ADA — Ohio Northern University student Zachary Freer hails from Ashland and has a good chance of landing a teaching job close to his hometown.
Those chances got even better when video conferencing allowed him to student teach at the school while being evaluated by his professor back at ONU.
“Without it, I would not have been allowed to teach here,” said Freer, who will graduate later this week with a technology education degree.
ONU student teachers are usually confined to teaching at schools within a 40-miles radius of the university. A big reason for that is travel time for professors to evaluate students.
Freer wanted to do his student teaching with Mapleton High School industrial technology teacher Craig Wiley, an ONU graduate. Wiley teamed up with Patricia Freeman, ONU’s education technology coordinator. The two set up video conferencing equipment and Freeman observed her student five times.
“It went beautifully,” said Freeman, who applied for an internal grant to pay for the equipment. “All eyes were focused on this experiment. Now that it was successful, I am certain others will want to try it.”
Freer, who hopes to find a position with the district after next year, said being observed by way of video conferencing made it easier for both him and the high school students.
“It has been less distracting for them. The equipment is always there and you don’t even notice if it is on or not,” he said. “And it is less distracting for me. I don’t see myself or Dr. Freeman, so it is less distracting than if I would look and see her in the back.”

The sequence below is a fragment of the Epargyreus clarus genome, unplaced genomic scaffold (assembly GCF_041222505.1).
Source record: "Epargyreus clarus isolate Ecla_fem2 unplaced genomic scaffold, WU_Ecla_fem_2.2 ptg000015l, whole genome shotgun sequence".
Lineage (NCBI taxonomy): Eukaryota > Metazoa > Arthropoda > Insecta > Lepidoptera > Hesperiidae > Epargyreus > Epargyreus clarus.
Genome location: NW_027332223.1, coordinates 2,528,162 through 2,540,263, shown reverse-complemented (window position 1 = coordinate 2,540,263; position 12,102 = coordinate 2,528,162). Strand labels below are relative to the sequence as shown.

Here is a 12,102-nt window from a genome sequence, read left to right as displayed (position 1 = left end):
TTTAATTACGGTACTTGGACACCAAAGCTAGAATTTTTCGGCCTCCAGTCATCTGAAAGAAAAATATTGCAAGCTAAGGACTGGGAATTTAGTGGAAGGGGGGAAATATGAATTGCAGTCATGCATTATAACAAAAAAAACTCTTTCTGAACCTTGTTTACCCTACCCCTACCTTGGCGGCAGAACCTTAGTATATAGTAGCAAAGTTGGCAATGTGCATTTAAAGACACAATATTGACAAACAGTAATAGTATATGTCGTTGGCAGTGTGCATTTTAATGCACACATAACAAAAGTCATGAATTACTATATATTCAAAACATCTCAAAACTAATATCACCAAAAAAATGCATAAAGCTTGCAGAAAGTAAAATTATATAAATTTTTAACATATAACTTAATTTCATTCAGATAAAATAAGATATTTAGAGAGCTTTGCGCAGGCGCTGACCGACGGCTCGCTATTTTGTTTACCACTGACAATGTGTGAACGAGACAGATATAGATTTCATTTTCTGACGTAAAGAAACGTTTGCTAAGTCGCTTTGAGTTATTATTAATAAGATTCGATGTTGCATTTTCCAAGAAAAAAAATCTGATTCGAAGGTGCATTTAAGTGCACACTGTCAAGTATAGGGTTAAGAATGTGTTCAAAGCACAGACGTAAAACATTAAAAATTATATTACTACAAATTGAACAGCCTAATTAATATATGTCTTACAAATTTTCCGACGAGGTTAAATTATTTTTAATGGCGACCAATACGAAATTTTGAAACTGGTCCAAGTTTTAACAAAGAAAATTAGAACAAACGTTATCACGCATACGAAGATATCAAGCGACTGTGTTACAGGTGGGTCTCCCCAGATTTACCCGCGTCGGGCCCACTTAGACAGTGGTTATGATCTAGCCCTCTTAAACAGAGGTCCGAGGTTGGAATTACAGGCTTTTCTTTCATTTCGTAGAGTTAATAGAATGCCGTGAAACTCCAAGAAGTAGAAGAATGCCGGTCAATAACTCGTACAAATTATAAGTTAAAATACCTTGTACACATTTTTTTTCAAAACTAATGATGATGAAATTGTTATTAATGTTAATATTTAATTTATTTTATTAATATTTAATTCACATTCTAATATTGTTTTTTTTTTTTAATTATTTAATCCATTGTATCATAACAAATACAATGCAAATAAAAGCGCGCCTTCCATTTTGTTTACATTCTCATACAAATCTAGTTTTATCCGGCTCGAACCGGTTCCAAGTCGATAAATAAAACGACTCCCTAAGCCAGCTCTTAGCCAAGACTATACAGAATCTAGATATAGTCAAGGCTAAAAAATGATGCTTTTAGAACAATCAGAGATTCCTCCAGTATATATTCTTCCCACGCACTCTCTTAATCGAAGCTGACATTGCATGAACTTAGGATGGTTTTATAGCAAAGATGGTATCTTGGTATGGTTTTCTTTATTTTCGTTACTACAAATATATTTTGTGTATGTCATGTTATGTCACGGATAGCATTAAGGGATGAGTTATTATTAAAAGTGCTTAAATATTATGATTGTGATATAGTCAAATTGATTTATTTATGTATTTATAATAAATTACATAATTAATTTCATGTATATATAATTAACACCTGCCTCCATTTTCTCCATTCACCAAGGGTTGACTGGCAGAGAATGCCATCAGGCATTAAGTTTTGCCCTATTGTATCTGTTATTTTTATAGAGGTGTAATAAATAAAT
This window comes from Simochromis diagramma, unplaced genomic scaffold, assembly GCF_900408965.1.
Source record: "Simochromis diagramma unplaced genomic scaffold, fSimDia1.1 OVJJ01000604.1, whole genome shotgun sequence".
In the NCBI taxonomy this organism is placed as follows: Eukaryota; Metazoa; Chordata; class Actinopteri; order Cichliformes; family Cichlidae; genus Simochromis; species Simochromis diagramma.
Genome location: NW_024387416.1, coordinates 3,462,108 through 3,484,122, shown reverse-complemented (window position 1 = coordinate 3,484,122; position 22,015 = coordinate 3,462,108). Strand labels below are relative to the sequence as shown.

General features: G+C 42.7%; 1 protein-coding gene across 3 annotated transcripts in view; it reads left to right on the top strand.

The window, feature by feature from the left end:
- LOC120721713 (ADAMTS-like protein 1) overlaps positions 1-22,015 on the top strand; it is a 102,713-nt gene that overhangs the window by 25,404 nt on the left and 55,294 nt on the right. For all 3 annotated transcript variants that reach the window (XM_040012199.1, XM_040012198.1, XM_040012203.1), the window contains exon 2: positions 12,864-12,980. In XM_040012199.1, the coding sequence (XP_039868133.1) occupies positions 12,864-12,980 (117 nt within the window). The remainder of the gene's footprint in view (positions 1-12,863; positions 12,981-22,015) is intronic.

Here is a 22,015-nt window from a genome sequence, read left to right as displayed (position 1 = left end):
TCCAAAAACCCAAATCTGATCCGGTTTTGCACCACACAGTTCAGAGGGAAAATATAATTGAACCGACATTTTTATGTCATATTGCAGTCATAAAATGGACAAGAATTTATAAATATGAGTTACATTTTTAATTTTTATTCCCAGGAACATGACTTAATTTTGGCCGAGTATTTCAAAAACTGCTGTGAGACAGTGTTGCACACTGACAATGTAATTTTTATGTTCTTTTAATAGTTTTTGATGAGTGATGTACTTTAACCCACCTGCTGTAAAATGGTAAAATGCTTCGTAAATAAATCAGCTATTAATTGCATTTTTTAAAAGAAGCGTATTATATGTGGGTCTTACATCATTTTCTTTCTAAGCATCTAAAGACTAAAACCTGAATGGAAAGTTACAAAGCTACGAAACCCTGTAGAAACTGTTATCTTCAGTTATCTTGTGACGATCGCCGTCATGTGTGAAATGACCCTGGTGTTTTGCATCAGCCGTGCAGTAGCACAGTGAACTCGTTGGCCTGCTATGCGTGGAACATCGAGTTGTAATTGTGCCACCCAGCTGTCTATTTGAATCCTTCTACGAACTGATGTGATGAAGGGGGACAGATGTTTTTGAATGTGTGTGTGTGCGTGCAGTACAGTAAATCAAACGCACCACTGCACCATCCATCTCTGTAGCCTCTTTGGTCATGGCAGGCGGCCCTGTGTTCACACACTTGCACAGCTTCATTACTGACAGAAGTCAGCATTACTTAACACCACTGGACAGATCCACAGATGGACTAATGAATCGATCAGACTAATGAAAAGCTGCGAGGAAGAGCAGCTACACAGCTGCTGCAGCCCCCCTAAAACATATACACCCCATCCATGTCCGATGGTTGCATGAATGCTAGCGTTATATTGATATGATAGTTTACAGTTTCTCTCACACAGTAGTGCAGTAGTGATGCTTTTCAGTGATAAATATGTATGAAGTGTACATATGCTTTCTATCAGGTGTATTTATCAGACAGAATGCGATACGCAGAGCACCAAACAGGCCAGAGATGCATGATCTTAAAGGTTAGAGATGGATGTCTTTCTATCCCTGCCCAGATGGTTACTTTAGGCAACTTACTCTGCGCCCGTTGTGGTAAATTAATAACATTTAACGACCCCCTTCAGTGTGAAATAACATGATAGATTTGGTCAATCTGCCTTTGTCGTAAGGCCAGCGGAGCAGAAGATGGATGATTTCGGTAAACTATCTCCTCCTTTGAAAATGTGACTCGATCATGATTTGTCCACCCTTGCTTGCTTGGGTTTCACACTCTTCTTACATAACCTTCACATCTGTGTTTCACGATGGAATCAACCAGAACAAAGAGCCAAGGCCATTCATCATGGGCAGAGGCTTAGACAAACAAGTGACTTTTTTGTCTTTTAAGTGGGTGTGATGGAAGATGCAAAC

The system included a computer, two joystick-controlled webcams, floor microphone, wireless microphone and monitor. The system sat on a cart that could be easily moved from the classroom to lab.
Using the equipment has also been a good experience for Freer’s students, he said. Describing it to them as "Skype on steroids,” he has been able to use the equipment in other ways to enhance their learning.
Freeman and Freer were also able to use the equipment to talk about his teaching. Freer could also record the observation so that Freeman could look at it again and so other professors could observe later too.
Ashland is about 90 miles, an hour and a half drive, from ONU. It would not have been possible for Freeman to make that trip. Even much closer observation trips take time, she said.
“So much time is wasted traveling from one school to the next for observation,” she said. “Time could be spent more productively with less time on the highway. I think this will start other teachers looking at this.”